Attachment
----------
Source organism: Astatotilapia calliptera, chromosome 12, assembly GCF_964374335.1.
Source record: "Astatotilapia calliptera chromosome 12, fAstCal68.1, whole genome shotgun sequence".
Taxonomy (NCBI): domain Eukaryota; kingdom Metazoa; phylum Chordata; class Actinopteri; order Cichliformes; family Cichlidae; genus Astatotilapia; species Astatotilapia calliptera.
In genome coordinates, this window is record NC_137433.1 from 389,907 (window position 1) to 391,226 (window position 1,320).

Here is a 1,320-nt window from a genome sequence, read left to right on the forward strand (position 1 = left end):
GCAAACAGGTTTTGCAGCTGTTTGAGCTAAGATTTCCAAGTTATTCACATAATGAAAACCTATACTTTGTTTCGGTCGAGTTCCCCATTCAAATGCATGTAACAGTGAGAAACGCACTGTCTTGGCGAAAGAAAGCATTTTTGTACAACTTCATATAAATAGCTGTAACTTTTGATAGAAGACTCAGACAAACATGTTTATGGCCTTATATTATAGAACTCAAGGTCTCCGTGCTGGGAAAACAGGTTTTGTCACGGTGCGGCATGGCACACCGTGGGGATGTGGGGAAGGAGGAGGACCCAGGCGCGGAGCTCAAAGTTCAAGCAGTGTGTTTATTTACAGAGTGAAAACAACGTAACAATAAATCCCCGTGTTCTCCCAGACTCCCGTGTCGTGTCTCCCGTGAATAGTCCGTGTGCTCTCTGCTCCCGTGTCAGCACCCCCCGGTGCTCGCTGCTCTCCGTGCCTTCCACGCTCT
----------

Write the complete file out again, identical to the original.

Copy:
Source organism: Astatotilapia calliptera, chromosome 12, assembly GCF_964374335.1.
Source record: "Astatotilapia calliptera chromosome 12, fAstCal68.1, whole genome shotgun sequence".
Taxonomy (NCBI): domain Eukaryota; kingdom Metazoa; phylum Chordata; class Actinopteri; order Cichliformes; family Cichlidae; genus Astatotilapia; species Astatotilapia calliptera.
In genome coordinates, this window is record NC_137433.1 from 389,907 (window position 1) to 391,226 (window position 1,320).

Here is a 1,320-nt window from a genome sequence, read left to right on the forward strand (position 1 = left end):
GCAAACAGGTTTTGCAGCTGTTTGAGCTAAGATTTCCAAGTTATTCACATAATGAAAACCTATACTTTGTTTCGGTCGAGTTCCCCATTCAAATGCATGTAACAGTGAGAAACGCACTGTCTTGGCGAAAGAAAGCATTTTTGTACAACTTCATATAAATAGCTGTAACTTTTGATAGAAGACTCAGACAAACATGTTTATGGCCTTATATTATAGAACTCAAGGTCTCCGTGCTGGGAAAACAGGTTTTGTCACGGTGCGGCATGGCACACCGTGGGGATGTGGGGAAGGAGGAGGACCCAGGCGCGGAGCTCAAAGTTCAAGCAGTGTGTTTATTTACAGAGTGAAAACAACGTAACAATAAATCCCCGTGTTCTCCCAGACTCCCGTGTCGTGTCTCCCGTGAATAGTCCGTGTGCTCTCTGCTCCCGTGTCAGCACCCCCCGGTGCTCGCTGCTCTCCGTGCCTTCCACGCTCT